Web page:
3. Minimize financial risk: With a contractor, you’re not paying full salaries and benefits; people in these positions are typically only paid for the time they work. If there aren’t enough projects to go around, they can take a reduced workload without negatively impacting your budget. These employees also ease the burden of scaling too quickly after a large influx of customers or clients. Rather than trying to hire 20 people at once, you can look to contract to hire employees to help bridge that growth.

Benefits for your future employees

  1. Access professional flexibility: Top professionals crave flexibility- 80% of employees are more loyal to an employer that offers flexible arrangements, per Flexjobs. Contract to hire employees are just that, flexible. With the ability to flex the hours necessary to get the job done, they have a laser focus on the job at hand.
  2. Test out future employers: Though employees may get a taste of your company’s culture during interviews, there’s nothing like experiencing it for themselves in the daily work environment. This can help reassure them that your company is the right fit. With a contractor role, the employee can learn what they like and dislike about the position before deciding whether to join full-time should an offer be extended. This helps minimize future turnover risks.
  3. Share specialized skill sets: Contract to hire positions also give employees a chance to show off their skill sets. Typically, people are brought into these roles because they have unique experience or talent that would benefit a shorter project. These workers can contribute immediately, because they have the foundational knowledge required to get the job done. They’ll also be able to share insights with team members, helping employees become more well-rounded while also gaining new experiences.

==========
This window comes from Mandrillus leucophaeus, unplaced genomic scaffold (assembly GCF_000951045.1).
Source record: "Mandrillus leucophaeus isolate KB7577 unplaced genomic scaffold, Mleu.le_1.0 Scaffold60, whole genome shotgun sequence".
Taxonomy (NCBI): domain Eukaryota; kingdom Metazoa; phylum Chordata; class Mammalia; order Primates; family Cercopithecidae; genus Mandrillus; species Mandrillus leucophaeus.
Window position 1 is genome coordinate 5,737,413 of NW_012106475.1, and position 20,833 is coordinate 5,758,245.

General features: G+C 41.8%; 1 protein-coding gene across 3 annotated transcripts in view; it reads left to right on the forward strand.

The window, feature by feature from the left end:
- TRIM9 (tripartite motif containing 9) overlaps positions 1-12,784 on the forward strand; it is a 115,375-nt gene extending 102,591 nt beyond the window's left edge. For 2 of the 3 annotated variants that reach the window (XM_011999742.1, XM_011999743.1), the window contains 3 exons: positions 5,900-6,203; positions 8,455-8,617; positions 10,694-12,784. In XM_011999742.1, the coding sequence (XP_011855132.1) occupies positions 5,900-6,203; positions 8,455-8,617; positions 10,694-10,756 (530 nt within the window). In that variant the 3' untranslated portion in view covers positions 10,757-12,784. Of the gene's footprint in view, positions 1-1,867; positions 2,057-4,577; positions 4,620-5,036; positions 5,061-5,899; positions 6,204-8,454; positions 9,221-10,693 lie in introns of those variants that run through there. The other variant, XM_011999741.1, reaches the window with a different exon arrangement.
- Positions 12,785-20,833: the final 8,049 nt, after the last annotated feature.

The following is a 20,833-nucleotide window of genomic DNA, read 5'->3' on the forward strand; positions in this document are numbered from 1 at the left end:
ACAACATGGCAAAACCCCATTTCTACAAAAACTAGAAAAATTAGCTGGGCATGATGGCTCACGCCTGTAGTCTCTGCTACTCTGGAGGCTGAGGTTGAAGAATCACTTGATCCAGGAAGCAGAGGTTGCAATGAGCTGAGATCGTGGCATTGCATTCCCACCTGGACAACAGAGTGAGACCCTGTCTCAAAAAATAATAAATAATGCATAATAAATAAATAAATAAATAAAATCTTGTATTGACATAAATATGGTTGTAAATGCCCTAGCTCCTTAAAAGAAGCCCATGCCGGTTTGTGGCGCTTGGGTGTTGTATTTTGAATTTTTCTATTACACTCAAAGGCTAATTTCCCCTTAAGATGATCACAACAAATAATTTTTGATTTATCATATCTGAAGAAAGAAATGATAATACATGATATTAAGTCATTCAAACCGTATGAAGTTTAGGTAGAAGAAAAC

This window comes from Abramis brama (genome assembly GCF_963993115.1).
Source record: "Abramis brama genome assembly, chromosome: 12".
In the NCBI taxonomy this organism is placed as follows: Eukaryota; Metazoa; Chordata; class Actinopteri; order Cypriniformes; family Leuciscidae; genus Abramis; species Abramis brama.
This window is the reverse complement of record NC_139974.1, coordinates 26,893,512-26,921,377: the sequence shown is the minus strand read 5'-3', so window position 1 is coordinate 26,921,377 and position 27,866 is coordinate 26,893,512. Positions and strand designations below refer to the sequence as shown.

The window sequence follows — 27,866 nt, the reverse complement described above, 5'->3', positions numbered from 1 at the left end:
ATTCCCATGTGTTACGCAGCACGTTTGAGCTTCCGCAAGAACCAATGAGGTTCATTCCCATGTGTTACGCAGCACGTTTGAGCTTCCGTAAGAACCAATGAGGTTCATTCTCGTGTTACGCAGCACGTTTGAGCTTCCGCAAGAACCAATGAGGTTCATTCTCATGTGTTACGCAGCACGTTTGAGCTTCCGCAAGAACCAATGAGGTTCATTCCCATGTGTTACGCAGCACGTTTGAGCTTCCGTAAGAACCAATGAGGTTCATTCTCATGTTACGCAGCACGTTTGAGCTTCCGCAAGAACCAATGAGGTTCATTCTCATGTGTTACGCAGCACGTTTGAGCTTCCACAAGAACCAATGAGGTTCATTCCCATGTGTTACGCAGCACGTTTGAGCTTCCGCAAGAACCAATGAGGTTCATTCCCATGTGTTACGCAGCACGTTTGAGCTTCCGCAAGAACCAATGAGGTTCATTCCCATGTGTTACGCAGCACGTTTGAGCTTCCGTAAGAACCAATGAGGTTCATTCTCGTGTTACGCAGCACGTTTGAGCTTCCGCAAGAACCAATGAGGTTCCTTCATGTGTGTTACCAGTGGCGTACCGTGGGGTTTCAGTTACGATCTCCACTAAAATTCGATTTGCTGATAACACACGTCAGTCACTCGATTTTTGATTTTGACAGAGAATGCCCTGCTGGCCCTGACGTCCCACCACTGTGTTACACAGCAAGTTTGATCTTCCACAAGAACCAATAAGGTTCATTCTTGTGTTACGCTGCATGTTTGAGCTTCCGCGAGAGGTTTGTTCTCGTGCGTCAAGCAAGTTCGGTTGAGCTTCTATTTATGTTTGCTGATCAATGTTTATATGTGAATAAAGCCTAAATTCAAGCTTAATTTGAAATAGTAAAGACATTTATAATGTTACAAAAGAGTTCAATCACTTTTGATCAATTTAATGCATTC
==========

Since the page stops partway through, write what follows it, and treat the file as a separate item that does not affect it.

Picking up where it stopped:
Contract to hire positions are not for everyone. Some job candidates may only be interested in full-time, permanent positions. Other candidates may prefer to remain in contractor positions, rather than joining a company full-time. The right hiring agency will pair you with qualified candidates who are excited about contract to hire opportunities and ready to make a positive impact at your company.

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Take the next steps towards creating contract positions

If your company is in a position to hire a few additional people, or you think you might have a need in the near future, contract positions could be a great option. Similarly, if you work in an industry with a busy season, you might consider using contract to hire employees to help with the increased workload, then reassess at the end of the season.

Make sure you define what a contract position is to any potential employees. You’ll have a clear path to success by establishing expectations for evaluating a contractor. Even better, working with an organizational consulting firm removes the stress of trying to navigate the contract to hire candidate pool. We’ll help find the right people, clearly identify roles and responsibilities, and ensure a smooth onboarding process.

Ready to see why so many companies are looking at contract to hire roles? Learn more about our Interim Executives & Professionals.